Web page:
In light of the shelter-in-place order, many of us have resorted to cooking at home, revisiting old recipes and getting creative with our pantries. Instead of our usual Flavors Worth Finding column with recommendations from restaurants, KQED staffers are sharing the meals they’ve been making at home to find some comfort and grounding during uncertain times.
The only way I can shake off apathy in my kitchen these days is by raising the stakes. Lately, the risk and the reward have come in the form of galettes. Risk because I dislike baking. Or rather, I never liked the precision its recipes demand of me. Cooking is more forgiving. You can taste and adjust along the way. But with baking, corrections don’t seem like an option. It’s loyalty to a process that the oven hardens into permanence. It’s writing with a pen, and I prefer pencils.
But some days ago, three big yellow peaches too soft for the warm weather were eyeing me from their new home in the fridge, so I decided to make them into a galette . And because everything else is uninspiring, especially the blur of salads and snacks I've been eating between Zoom calls and sunset, the task of baking provided a structure I could appreciate.
My first galette was surprisingly easy and good. I used a recipe I found online that required an entire stick of butter and just a little over a cup of flour. Those are decadent proportions in my eyes but the recipe mentioned nothing of it. I let the dough rest in the fridge, next to the peaches it would soon host. Then out came both components. A quick egg wash and a sprinkling of sugar before getting placed into the warm oven. The flakiest bites with slices of peach baked under the buttery folds of the dough reminded me of the dreamy peach turnovers at Acme. But somehow this treat came from my hands, my oven, my faithful reading of the quantities on the recipe.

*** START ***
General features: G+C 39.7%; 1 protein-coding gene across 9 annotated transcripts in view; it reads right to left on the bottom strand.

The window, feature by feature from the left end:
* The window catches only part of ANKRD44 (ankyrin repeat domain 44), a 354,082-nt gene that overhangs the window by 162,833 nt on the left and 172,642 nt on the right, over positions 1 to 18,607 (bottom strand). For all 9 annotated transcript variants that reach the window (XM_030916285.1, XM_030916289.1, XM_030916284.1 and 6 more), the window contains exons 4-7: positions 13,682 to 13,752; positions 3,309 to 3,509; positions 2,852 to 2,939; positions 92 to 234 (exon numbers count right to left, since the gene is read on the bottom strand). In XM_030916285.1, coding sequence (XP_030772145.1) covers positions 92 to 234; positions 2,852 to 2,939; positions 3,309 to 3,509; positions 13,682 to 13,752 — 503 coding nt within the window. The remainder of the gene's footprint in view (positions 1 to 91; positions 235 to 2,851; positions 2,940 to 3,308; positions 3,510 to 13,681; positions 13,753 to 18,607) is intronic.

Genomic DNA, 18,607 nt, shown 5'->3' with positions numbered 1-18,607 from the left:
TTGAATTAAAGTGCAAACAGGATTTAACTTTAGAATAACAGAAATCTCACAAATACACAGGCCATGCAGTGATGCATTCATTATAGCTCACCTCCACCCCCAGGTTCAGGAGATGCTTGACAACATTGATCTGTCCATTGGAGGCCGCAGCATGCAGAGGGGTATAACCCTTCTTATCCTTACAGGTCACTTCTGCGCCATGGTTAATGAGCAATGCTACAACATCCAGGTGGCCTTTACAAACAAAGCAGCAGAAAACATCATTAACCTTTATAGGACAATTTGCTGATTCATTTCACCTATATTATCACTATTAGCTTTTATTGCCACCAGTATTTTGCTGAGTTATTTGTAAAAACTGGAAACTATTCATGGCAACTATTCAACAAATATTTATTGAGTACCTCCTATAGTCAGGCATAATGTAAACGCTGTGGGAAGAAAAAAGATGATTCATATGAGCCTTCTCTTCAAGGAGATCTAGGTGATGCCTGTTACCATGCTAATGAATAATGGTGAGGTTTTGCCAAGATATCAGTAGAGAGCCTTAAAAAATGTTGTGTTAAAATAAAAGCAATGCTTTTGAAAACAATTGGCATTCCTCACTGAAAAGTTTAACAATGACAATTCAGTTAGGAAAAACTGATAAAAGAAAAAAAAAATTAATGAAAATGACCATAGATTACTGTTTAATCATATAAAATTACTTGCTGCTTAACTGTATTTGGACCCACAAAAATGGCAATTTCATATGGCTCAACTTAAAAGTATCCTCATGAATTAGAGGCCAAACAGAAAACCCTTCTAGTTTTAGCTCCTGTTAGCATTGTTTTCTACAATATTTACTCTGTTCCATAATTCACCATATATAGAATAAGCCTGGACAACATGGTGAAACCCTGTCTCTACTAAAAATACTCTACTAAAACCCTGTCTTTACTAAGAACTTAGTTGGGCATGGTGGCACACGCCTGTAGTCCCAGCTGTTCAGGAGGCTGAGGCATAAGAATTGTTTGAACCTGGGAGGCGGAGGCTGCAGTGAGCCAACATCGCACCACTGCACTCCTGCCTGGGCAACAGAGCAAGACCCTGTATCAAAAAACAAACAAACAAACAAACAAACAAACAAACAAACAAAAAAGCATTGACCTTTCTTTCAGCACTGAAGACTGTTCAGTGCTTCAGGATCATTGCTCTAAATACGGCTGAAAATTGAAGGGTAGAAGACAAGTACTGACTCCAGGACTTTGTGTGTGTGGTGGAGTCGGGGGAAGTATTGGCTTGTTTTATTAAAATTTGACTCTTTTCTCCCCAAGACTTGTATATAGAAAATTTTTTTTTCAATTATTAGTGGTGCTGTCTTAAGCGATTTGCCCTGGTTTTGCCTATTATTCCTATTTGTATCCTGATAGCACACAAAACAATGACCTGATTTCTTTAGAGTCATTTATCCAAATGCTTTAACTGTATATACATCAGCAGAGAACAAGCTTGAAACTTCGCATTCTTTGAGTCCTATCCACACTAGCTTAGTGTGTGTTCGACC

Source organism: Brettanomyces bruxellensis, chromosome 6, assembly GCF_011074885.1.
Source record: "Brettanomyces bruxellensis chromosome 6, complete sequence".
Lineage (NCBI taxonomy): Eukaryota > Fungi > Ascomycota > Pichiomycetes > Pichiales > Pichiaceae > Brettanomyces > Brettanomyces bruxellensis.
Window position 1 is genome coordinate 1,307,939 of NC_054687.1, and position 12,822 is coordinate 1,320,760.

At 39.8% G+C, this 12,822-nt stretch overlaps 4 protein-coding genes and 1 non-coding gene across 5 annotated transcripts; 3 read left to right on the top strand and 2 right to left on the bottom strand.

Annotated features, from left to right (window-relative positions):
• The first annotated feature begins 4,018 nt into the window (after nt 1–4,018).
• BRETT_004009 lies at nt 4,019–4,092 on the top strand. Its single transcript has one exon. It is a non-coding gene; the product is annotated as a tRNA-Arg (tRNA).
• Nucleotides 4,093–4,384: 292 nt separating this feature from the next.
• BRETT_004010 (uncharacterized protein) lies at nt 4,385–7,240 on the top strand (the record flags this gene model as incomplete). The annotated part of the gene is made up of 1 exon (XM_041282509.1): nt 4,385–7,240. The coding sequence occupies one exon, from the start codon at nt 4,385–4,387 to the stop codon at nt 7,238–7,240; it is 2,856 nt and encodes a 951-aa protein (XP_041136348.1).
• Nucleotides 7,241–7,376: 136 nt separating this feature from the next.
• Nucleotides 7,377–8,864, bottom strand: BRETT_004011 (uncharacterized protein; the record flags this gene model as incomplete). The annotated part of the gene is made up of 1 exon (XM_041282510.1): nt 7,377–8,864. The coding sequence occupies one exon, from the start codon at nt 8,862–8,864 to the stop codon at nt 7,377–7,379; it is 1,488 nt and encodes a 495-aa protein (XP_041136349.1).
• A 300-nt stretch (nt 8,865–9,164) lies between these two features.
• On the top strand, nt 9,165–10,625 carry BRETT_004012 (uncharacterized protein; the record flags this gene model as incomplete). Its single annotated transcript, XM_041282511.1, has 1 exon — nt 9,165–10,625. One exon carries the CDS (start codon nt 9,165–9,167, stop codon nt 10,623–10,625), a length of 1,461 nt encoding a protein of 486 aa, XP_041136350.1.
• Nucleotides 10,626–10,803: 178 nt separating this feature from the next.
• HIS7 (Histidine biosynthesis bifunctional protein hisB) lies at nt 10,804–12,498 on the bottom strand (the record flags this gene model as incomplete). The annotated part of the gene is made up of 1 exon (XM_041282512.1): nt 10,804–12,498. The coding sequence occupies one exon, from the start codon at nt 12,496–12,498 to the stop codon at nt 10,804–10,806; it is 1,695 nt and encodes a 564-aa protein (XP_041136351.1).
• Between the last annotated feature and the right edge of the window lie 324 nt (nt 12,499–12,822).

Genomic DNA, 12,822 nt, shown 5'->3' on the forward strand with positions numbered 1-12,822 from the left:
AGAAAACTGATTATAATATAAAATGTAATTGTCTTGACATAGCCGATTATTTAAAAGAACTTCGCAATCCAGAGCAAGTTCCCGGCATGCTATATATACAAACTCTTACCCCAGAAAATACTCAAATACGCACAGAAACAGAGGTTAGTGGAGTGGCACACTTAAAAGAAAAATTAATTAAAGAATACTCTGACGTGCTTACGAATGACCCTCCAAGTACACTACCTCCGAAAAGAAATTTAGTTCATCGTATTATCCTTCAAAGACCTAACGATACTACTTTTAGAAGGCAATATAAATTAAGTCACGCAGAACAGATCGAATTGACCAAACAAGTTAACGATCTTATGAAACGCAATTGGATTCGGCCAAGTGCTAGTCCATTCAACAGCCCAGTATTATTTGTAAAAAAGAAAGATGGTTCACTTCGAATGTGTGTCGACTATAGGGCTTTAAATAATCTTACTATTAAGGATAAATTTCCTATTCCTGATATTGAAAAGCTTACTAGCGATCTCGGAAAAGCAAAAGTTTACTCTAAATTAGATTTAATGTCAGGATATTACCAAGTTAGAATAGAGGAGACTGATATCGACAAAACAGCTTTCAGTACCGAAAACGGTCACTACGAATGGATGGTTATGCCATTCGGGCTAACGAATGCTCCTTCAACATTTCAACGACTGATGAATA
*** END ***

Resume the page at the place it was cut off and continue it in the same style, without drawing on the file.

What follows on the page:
Over the weekend, I went on to repeat this same galette routine three more times. Saturday was with strawberries and blueberries to share with a couple of friends for a socially distant breakfast. Another friend coincidentally biked by my place that afternoon and grabbed a slice on the go. He was surprised I had a galette on hand to offer. I was too. Sunday, I made my third with squash, corn and ricotta for an outdoor screening of Insecure with a group chat that’s been my core survival tool through the pandemic and uprising. By that point, I was someone who made galettes and made no fuss about it.